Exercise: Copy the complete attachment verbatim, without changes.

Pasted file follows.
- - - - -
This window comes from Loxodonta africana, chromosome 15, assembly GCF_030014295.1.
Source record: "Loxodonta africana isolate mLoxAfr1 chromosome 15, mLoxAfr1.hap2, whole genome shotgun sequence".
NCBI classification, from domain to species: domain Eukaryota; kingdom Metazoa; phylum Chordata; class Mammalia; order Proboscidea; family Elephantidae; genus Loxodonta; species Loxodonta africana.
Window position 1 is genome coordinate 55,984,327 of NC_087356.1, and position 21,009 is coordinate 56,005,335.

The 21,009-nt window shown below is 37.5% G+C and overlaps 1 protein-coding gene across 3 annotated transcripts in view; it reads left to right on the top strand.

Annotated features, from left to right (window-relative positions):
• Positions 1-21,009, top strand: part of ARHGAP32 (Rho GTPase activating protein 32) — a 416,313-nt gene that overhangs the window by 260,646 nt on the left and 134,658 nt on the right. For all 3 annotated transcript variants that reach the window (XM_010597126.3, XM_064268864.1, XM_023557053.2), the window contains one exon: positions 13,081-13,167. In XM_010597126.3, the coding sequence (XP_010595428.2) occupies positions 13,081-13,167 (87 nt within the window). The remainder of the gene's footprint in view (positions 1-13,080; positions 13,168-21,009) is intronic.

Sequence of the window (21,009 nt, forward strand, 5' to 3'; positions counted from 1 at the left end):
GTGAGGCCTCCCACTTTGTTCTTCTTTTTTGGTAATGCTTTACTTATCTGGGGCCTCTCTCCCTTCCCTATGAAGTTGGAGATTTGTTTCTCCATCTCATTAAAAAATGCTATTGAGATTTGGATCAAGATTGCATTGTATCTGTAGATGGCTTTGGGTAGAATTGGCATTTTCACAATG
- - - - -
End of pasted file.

This window comes from Loxodonta africana, chromosome 15, assembly GCF_030014295.1.
Source record: "Loxodonta africana isolate mLoxAfr1 chromosome 15, mLoxAfr1.hap2, whole genome shotgun sequence".
NCBI classification, from domain to species: domain Eukaryota; kingdom Metazoa; phylum Chordata; class Mammalia; order Proboscidea; family Elephantidae; genus Loxodonta; species Loxodonta africana.
Window position 1 is genome coordinate 55,984,327 of NC_087356.1, and position 21,009 is coordinate 56,005,335.

The 21,009-nt window shown below is 37.5% G+C and overlaps 1 protein-coding gene across 3 annotated transcripts in view; it reads left to right on the top strand.

Annotated features, from left to right (window-relative positions):
• Positions 1-21,009, top strand: part of ARHGAP32 (Rho GTPase activating protein 32) — a 416,313-nt gene that overhangs the window by 260,646 nt on the left and 134,658 nt on the right. For all 3 annotated transcript variants that reach the window (XM_010597126.3, XM_064268864.1, XM_023557053.2), the window contains one exon: positions 13,081-13,167. In XM_010597126.3, the coding sequence (XP_010595428.2) occupies positions 13,081-13,167 (87 nt within the window). The remainder of the gene's footprint in view (positions 1-13,080; positions 13,168-21,009) is intronic.

Sequence of the window (21,009 nt, forward strand, 5' to 3'; positions counted from 1 at the left end):
GTGAGGCCTCCCACTTTGTTCTTCTTTTTTGGTAATGCTTTACTTATCTGGGGCCTCTCTCCCTTCCCTATGAAGTTGGAGATTTGTTTCTCCATCTCATTAAAAAATGCTATTGAGATTTGGATCAAGATTGCATTGTATCTGTAGATGGCTTTGGGTAGAATTGGCATTTTCACAATG